Diagnosis and detection of smouldering multiple myeloma

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Published: 14 May 2019
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Dr Elena Zamagni - University of Bologna, Bologna, Italy

Dr Elena Zamagni speaks to ecancer at the 2019 MyKE Myeloma meeting in Barcelona about the diagnostic techniques available in smouldering multiple myeloma.

She emphasises the importance of using novel imaging techniques, rather than whole body X-ray to ensure a clear image of the bone marrow is obtained. These techniques should be also be combined with laboratory tests that measure the levels of serum-free light chains and proteinuria.

Prof Zamagni also discusses some of the risk factors that may contribute to disease progression, which include the presence of myeloma protein, proteinuria, cytogenetic abnormalities and focal lesions - along with diagnostic challenges that clinicians currently face.

ecancer's filming has been kindly supported by Amgen through the ecancer Global Foundation. ecancer is editorially independent and there is no influence over content.

Diagnosis and detection of smouldering multiple myeloma

Dr Elena Zamagni - University of Bologna, Bologna, Italy

We are going to speak about smouldering myeloma. I will focus on the fact that it’s very important to perform a correct diagnosis following the new International Myeloma Working Group criteria. When you have suspected smouldering myeloma you have to look very carefully at the event of skeletal disease with novel imaging techniques. So I will focus on the fact that it’s very important to use novel imaging techniques and not whole-body X-ray. Then it’s important to look at the bone marrow, so to look at the percentage of plasma cells in the bone marrow, and also in the laboratory test to pay attention to both serum free light chains and proteinuria. When you have looked at all these parameters then you can have a correct diagnosis and you are not risking to misdiagnose an active myeloma with smouldering myeloma.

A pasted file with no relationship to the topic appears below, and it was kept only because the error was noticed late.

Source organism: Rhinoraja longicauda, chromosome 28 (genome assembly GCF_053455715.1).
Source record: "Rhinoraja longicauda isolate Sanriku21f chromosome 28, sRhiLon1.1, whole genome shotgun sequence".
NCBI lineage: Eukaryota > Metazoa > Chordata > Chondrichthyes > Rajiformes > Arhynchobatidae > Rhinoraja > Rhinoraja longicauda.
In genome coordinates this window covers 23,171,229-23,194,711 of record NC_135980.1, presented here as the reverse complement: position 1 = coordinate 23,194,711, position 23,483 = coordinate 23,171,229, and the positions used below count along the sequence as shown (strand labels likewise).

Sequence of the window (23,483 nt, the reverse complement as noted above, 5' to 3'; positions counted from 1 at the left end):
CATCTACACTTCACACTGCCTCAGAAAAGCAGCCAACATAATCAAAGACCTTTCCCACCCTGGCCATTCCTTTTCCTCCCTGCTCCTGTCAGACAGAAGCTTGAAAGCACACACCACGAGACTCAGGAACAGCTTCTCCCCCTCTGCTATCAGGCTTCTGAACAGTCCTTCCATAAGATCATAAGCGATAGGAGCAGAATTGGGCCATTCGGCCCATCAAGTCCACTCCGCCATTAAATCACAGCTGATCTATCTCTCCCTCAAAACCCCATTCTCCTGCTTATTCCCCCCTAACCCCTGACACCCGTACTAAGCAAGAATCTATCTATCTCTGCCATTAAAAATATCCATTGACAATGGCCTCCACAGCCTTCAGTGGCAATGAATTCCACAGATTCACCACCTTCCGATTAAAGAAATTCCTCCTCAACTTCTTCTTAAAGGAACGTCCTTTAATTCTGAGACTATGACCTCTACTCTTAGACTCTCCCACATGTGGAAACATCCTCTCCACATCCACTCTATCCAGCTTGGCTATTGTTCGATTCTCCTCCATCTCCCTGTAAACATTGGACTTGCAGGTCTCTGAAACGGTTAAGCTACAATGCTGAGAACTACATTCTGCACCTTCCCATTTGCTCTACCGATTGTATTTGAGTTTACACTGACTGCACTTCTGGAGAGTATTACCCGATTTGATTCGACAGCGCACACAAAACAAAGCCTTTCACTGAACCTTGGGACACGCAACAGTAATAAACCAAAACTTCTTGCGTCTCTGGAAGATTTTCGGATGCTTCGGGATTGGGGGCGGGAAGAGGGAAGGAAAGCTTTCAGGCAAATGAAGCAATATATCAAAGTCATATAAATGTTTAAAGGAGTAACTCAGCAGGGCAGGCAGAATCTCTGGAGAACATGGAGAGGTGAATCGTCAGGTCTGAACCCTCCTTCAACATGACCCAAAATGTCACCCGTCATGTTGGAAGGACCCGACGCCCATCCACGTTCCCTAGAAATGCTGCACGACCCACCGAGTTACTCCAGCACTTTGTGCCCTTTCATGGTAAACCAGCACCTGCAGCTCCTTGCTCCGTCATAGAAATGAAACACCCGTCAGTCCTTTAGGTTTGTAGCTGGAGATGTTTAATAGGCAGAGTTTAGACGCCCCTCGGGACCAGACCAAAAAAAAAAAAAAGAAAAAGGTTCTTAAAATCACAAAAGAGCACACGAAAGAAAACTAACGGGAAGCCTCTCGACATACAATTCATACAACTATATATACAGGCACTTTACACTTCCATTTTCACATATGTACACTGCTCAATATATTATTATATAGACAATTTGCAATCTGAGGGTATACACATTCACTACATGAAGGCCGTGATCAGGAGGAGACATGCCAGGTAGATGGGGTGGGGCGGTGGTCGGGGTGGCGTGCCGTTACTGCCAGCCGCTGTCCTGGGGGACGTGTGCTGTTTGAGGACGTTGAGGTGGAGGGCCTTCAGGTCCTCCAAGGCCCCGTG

Then you have to follow up the patient and you have to be aware of the fact that patients are at different risk of progression, so you have to establish the risk of each patient and to decide the follow-up, how frequently to perform the follow-up.

Are there any risk factors that can contribute to progression of the disease?

There are several risk factors: the quantity of M component, the presence of proteinuria. That’s why it’s very important also to check the presence or not of proteinuria, the eventual presence of cytogenetic abnormalities, the doubling time of the M component is a very important factor as well. You can eventually look by PET CT at the presence of focal lesions without osteolytic lesions. All these factors, if they are present and positive, are putting the patient at higher risk of progression.

What are the challenges to diagnosing smouldering myeloma?

That’s what I was telling about as it is an asymptomatic disease and some patients can have a prognosis similar to the people having MGUS. You have really to be careful in not mistaking the diagnosis. In this kind of patient it’s very, very important that the diagnostic work-up at the beginning. Once you have done this, you can be rather confident even to follow the patient like an MGUS or to put the patient in, for example, a clinical trial of treatment or to start to treat as an active patient.